Every day College of Health Professions students, alumni, faculty and staff do extraordinary things. Read more about our latest achievements below.
Virginia Gov. Ralph Northam on Thursday, along with leaders at Virginia Commonwealth University and VCU Health, stressed the importance of the COVID-19 vaccine and of training frontline health care workers in remarks made to reporters during a visit to VCU’s College of Health Professions.
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Northam, M.D., received an in-depth tour of the college’s eight-story facility that included stops in the departments of Health Administration, Occupational Therapy, Nurse Anesthesia, Radiation Sciences and Medical Laboratory Sciences. He also observed some of the research taking place in Physical Therapy while meeting students, faculty and staff. Susan Parish, Ph.D., dean of the college, Arthur Kellermann, M.D., senior vice president for VCU Health Sciences and CEO of VCU Health System, and members of the dean’s office accompanied Northam during his visit.
Virginia Commonwealth University has been designated an Age-Friendly University, and is now part of a group of 78 institutions worldwide that are members of the Age-Friendly University Global Network. VCU is the only university in Virginia to receive the designation.
“It’s a public commitment and an important piece of diversity, equity and inclusion,” said Tracey Gendron, Ph.D., chair of the Department of Gerontology in the VCU College of Health Professions. “We are really trying to be a role model. We are now among a group of people throughout the entire world that has committed to this.”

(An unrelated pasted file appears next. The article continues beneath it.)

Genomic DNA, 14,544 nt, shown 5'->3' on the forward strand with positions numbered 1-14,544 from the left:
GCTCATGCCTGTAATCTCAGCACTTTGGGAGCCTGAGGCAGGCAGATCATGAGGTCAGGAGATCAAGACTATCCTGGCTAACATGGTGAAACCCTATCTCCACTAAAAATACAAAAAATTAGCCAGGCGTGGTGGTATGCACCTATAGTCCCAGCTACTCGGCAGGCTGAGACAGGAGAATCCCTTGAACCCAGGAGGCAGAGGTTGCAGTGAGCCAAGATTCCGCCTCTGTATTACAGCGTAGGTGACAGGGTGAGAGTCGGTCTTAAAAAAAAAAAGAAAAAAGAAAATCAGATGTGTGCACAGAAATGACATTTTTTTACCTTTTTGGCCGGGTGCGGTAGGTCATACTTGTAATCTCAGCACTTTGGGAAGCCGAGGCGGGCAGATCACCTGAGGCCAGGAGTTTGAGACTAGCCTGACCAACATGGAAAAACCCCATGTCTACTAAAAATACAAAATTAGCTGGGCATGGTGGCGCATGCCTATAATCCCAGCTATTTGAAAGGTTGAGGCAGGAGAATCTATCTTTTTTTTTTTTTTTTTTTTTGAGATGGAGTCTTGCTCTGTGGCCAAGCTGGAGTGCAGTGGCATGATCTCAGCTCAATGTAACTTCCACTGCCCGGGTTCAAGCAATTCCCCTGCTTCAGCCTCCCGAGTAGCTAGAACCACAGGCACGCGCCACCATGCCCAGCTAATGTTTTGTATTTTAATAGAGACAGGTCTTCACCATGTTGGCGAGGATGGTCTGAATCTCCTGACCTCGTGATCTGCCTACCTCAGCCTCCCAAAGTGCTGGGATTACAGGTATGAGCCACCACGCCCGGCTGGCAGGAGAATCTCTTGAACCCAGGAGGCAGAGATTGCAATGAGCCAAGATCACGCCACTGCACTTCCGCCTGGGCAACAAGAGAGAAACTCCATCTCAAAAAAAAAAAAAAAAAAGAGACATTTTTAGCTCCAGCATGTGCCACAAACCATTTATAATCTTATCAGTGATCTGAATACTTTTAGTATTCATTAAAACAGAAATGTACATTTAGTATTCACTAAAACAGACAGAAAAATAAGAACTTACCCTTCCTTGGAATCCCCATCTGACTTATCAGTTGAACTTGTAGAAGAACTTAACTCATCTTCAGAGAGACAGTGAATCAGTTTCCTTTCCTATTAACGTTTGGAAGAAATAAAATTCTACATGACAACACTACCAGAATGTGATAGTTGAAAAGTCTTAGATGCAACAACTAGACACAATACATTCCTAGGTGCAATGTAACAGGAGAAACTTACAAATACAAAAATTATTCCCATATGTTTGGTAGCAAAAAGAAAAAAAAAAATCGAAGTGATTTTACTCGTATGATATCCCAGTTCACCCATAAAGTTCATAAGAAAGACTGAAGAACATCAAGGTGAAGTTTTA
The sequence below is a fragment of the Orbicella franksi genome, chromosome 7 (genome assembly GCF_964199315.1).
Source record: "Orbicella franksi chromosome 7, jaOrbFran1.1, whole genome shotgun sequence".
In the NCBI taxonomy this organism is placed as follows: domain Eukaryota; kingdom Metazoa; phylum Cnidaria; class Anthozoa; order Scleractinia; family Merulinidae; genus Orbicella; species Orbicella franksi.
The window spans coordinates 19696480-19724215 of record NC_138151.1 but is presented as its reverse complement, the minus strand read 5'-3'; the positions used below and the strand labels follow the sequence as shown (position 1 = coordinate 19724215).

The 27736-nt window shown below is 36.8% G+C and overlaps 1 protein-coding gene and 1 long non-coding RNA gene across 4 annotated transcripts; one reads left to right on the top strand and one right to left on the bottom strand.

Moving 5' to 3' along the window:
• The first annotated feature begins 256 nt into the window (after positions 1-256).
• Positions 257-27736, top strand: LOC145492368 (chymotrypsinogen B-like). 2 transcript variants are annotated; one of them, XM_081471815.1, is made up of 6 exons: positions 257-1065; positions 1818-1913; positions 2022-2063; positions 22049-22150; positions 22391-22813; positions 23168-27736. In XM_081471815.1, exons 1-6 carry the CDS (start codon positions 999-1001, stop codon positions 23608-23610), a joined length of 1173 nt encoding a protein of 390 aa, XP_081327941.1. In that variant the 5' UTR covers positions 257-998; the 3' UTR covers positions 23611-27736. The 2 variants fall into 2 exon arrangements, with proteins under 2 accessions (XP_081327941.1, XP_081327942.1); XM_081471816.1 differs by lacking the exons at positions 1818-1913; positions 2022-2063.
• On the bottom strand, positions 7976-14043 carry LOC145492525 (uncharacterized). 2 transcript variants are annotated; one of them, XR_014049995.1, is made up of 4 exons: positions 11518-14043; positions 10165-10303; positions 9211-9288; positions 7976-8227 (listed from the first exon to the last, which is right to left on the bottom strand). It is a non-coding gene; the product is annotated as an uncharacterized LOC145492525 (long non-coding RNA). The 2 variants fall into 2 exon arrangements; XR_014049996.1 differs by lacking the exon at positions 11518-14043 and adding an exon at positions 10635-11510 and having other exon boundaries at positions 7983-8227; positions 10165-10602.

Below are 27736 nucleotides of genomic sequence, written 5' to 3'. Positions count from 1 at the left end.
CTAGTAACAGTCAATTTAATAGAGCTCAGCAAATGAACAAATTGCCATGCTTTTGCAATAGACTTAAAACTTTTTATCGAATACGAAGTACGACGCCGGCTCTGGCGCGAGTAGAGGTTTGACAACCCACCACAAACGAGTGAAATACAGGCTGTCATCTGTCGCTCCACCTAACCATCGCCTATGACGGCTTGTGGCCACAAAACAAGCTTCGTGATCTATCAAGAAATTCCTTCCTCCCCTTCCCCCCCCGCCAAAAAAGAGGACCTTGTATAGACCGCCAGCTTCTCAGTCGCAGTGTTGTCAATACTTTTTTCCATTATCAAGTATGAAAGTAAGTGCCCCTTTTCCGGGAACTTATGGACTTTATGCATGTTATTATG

Health care jobs are in high demand during the pandemic. And with student interest in health care careers on the rise (according to educators’ responses to a January 2021 Education Week survey) Virginia Commonwealth University’s College of Health Professions is offering more options for students.
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Starting this fall, a new Bachelor of Science in Health Services program will give students who are passionate about improving health care but might not be as interested in clinical aspects the opportunity to advance their careers.
Cara Harman realized at a young age how happy she felt when she was helping someone else. At 6 years old, she wanted to help her parents’ close friends, whose baby was diagnosed with muscular dystrophy.
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“I drew them cards, helped my mom make dinners and baked goods for them and helped raise money towards the Muscular Dystrophy Association,” said Harman, who will graduate next month from the VCU Occupational Therapy Doctorate Program in the College of Health Professions. “I remember even donating my tooth fairy money to the MDA.”
Peter Pidcoe Ph.D., D.P.T., Alexander Stamenkovic, Susanne M. Van der Veen, and James Thomas Ph.D., D.P.T., write a paper discussing distinguishing chronic low back pain in young adults. The paper is available for public viewing at the link below.